We must do whatever we can to keep those who are affected by our work safe, and protect them from all forms of violence, injury, exploitation, abuse, neglect, mistreatment or sexual abuse. We must also respond appropriately to any safeguarding concerns within our organisation, our partners, or the communities where we work.
Our safeguarding work focuses on children and ‘adults at risk’: someone aged 18 or over who has care and support needs because of their age or frailty, gender, mental or physical health problems, learning or physical disabilities or the impact of disasters and conflicts. As a result, they may be unable to protect themselves from harm, exploitation or abuse.
Our safeguarding policy was first published in April 2017, and ensures we adhere to the principles of safeguarding set out by the UK Care Act (2014):
Our video below outlines Sightsavers’ approach to safeguarding, and provides clear guidance on how to create safe environments and raise any concerns.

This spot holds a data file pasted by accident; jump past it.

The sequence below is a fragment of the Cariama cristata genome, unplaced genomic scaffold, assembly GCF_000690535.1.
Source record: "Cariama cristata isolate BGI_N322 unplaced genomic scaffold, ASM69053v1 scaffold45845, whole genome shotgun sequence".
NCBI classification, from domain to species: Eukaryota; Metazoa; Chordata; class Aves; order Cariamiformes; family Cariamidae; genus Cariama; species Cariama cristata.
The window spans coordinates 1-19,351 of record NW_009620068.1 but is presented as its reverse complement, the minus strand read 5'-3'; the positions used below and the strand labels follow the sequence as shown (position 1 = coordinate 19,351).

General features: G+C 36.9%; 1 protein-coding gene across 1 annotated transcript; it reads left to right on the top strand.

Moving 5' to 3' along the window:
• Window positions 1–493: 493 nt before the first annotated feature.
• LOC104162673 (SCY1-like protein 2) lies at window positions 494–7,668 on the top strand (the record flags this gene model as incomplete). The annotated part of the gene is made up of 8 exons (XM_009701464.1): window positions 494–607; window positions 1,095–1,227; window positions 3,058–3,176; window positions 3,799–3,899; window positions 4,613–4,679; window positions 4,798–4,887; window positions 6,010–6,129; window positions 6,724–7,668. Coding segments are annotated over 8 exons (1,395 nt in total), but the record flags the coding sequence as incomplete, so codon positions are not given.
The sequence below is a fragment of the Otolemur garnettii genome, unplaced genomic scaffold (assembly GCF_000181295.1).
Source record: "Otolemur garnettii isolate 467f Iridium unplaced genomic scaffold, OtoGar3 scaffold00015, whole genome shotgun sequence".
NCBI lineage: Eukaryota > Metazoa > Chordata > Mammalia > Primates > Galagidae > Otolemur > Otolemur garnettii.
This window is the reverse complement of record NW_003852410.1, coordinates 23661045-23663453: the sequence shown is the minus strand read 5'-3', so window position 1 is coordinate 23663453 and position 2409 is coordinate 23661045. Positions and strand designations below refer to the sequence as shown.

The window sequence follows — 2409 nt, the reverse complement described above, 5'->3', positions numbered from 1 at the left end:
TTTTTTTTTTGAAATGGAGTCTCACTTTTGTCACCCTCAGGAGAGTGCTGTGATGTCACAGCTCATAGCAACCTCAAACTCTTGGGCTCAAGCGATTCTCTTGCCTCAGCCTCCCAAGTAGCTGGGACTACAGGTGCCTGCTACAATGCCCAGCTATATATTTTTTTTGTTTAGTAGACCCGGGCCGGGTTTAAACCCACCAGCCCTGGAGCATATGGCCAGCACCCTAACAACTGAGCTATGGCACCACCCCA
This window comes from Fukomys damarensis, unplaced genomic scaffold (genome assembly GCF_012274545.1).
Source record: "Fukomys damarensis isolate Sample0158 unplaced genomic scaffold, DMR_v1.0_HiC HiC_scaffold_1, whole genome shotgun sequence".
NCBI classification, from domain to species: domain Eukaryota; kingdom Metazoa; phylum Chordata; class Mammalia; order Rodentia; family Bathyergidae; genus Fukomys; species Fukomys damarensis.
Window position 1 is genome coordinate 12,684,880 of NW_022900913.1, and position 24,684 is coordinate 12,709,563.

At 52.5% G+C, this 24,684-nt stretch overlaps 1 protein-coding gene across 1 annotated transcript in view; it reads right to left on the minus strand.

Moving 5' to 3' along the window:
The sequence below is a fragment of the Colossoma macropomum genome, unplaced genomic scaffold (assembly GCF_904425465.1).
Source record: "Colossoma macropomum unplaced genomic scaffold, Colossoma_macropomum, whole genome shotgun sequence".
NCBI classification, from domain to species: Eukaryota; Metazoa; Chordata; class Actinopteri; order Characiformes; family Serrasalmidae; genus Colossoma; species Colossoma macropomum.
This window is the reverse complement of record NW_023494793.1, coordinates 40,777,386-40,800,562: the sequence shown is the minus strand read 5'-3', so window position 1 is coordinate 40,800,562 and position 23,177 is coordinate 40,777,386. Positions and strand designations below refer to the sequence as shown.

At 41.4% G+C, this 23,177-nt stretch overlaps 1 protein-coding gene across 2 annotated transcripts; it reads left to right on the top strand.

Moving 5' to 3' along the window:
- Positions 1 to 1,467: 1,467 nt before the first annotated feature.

Our Speak Up reporting platform enables beneficiaries, staff, volunteers, partners and more to raise concerns about the conduct of Sightsavers and its staff.Visit the Speak Up page
Recent research on child protection and disability carried out by humanitarian organisation Plan International found that children with disabilities experience far higher levels of abuse than their peers.
We have a specific mandate to protect and promote the rights of people with visual impairments and other disabilities. In recognition of this, our policy outlines a broad child safeguarding approach, but also includes specific actions focused on people with disabilities.
Our policy covers seven areas of focus:
All Sightsavers representatives, including staff, volunteers and external consultants are required to understand their responsibility to keep children and adults safe, and to sign and abide by the Sightsavers Code of Conduct.
In the IDDC’s inclusive safeguarding statement (pdf), we outline our position on disability-inclusive safeguarding to support others working in the development sector. This statement can also be used as an advocacy tool to demand meaningful disability-inclusive safeguarding.
In line with our commitment to safe programming and recruitment, Sightsavers participates in the inter-agency Misconduct Disclosure Scheme, which is administered by the Steering Committee for Humanitarian Response.
Sightsavers supports this online hub, funded by the UK's Foreign, Commonwealth and Development Office, which hosts free guidance, tools and research to help aid organisations improve their safeguarding practices.Read the news story